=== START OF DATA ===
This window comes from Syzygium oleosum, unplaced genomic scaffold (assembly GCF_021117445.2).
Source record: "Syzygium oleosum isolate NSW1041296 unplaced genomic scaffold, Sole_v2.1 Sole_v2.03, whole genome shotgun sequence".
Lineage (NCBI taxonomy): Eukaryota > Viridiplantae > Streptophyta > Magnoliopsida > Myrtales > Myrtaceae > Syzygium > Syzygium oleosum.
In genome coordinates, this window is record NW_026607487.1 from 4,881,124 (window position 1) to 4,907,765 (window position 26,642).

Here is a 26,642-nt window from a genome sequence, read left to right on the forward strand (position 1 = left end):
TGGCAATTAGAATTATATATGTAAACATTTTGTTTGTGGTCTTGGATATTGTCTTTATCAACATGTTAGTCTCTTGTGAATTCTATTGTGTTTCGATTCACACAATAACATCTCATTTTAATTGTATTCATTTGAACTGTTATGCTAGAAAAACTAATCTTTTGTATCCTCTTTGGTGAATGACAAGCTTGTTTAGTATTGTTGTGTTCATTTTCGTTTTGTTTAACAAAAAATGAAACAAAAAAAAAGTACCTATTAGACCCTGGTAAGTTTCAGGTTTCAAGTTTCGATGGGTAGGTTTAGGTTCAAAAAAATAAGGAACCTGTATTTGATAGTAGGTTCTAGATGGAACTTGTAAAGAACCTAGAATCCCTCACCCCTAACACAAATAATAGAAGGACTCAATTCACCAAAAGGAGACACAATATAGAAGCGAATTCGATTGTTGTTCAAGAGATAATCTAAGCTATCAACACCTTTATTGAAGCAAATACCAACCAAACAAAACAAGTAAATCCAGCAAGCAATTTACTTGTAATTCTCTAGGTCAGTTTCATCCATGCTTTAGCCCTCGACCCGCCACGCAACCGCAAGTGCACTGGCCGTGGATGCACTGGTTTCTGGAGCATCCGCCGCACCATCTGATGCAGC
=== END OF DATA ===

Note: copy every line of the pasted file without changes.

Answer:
This window comes from Syzygium oleosum, unplaced genomic scaffold (assembly GCF_021117445.2).
Source record: "Syzygium oleosum isolate NSW1041296 unplaced genomic scaffold, Sole_v2.1 Sole_v2.03, whole genome shotgun sequence".
Lineage (NCBI taxonomy): Eukaryota > Viridiplantae > Streptophyta > Magnoliopsida > Myrtales > Myrtaceae > Syzygium > Syzygium oleosum.
In genome coordinates, this window is record NW_026607487.1 from 4,881,124 (window position 1) to 4,907,765 (window position 26,642).

Here is a 26,642-nt window from a genome sequence, read left to right on the forward strand (position 1 = left end):
TGGCAATTAGAATTATATATGTAAACATTTTGTTTGTGGTCTTGGATATTGTCTTTATCAACATGTTAGTCTCTTGTGAATTCTATTGTGTTTCGATTCACACAATAACATCTCATTTTAATTGTATTCATTTGAACTGTTATGCTAGAAAAACTAATCTTTTGTATCCTCTTTGGTGAATGACAAGCTTGTTTAGTATTGTTGTGTTCATTTTCGTTTTGTTTAACAAAAAATGAAACAAAAAAAAAGTACCTATTAGACCCTGGTAAGTTTCAGGTTTCAAGTTTCGATGGGTAGGTTTAGGTTCAAAAAAATAAGGAACCTGTATTTGATAGTAGGTTCTAGATGGAACTTGTAAAGAACCTAGAATCCCTCACCCCTAACACAAATAATAGAAGGACTCAATTCACCAAAAGGAGACACAATATAGAAGCGAATTCGATTGTTGTTCAAGAGATAATCTAAGCTATCAACACCTTTATTGAAGCAAATACCAACCAAACAAAACAAGTAAATCCAGCAAGCAATTTACTTGTAATTCTCTAGGTCAGTTTCATCCATGCTTTAGCCCTCGACCCGCCACGCAACCGCAAGTGCACTGGCCGTGGATGCACTGGTTTCTGGAGCATCCGCCGCACCATCTGATGCAGC